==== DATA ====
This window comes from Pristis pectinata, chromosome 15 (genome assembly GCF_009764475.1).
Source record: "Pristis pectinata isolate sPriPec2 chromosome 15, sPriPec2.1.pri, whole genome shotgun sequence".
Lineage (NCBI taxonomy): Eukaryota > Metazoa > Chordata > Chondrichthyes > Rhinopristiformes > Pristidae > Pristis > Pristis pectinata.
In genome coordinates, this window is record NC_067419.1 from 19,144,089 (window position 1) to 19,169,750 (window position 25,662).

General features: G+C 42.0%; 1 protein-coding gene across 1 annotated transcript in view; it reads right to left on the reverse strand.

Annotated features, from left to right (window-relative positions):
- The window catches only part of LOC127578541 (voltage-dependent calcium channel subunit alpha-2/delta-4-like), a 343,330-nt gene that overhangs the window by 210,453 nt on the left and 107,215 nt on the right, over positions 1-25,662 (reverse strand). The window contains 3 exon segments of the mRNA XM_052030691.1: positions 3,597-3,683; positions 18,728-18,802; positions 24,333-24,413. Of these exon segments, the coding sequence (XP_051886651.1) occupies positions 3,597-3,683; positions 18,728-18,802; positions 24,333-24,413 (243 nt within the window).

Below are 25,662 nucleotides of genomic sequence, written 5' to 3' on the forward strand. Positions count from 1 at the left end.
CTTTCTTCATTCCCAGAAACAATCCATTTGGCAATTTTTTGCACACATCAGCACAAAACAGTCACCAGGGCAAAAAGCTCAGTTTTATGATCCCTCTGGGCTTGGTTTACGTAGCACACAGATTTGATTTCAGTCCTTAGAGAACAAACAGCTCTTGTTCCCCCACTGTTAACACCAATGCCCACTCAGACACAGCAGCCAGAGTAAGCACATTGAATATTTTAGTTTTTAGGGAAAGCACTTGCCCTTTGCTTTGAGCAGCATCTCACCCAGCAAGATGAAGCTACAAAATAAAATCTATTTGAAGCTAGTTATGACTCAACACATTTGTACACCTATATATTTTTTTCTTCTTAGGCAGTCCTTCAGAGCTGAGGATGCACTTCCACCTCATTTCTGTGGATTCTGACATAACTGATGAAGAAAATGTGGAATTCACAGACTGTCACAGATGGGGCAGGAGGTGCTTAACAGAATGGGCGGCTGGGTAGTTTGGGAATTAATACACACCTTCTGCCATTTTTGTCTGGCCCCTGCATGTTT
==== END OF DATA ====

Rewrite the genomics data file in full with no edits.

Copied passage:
This window comes from Pristis pectinata, chromosome 15 (genome assembly GCF_009764475.1).
Source record: "Pristis pectinata isolate sPriPec2 chromosome 15, sPriPec2.1.pri, whole genome shotgun sequence".
Lineage (NCBI taxonomy): Eukaryota > Metazoa > Chordata > Chondrichthyes > Rhinopristiformes > Pristidae > Pristis > Pristis pectinata.
In genome coordinates, this window is record NC_067419.1 from 19,144,089 (window position 1) to 19,169,750 (window position 25,662).

General features: G+C 42.0%; 1 protein-coding gene across 1 annotated transcript in view; it reads right to left on the reverse strand.

Annotated features, from left to right (window-relative positions):
- The window catches only part of LOC127578541 (voltage-dependent calcium channel subunit alpha-2/delta-4-like), a 343,330-nt gene that overhangs the window by 210,453 nt on the left and 107,215 nt on the right, over positions 1-25,662 (reverse strand). The window contains 3 exon segments of the mRNA XM_052030691.1: positions 3,597-3,683; positions 18,728-18,802; positions 24,333-24,413. Of these exon segments, the coding sequence (XP_051886651.1) occupies positions 3,597-3,683; positions 18,728-18,802; positions 24,333-24,413 (243 nt within the window).

Below are 25,662 nucleotides of genomic sequence, written 5' to 3' on the forward strand. Positions count from 1 at the left end.
CTTTCTTCATTCCCAGAAACAATCCATTTGGCAATTTTTTGCACACATCAGCACAAAACAGTCACCAGGGCAAAAAGCTCAGTTTTATGATCCCTCTGGGCTTGGTTTACGTAGCACACAGATTTGATTTCAGTCCTTAGAGAACAAACAGCTCTTGTTCCCCCACTGTTAACACCAATGCCCACTCAGACACAGCAGCCAGAGTAAGCACATTGAATATTTTAGTTTTTAGGGAAAGCACTTGCCCTTTGCTTTGAGCAGCATCTCACCCAGCAAGATGAAGCTACAAAATAAAATCTATTTGAAGCTAGTTATGACTCAACACATTTGTACACCTATATATTTTTTTCTTCTTAGGCAGTCCTTCAGAGCTGAGGATGCACTTCCACCTCATTTCTGTGGATTCTGACATAACTGATGAAGAAAATGTGGAATTCACAGACTGTCACAGATGGGGCAGGAGGTGCTTAACAGAATGGGCGGCTGGGTAGTTTGGGAATTAATACACACCTTCTGCCATTTTTGTCTGGCCCCTGCATGTTT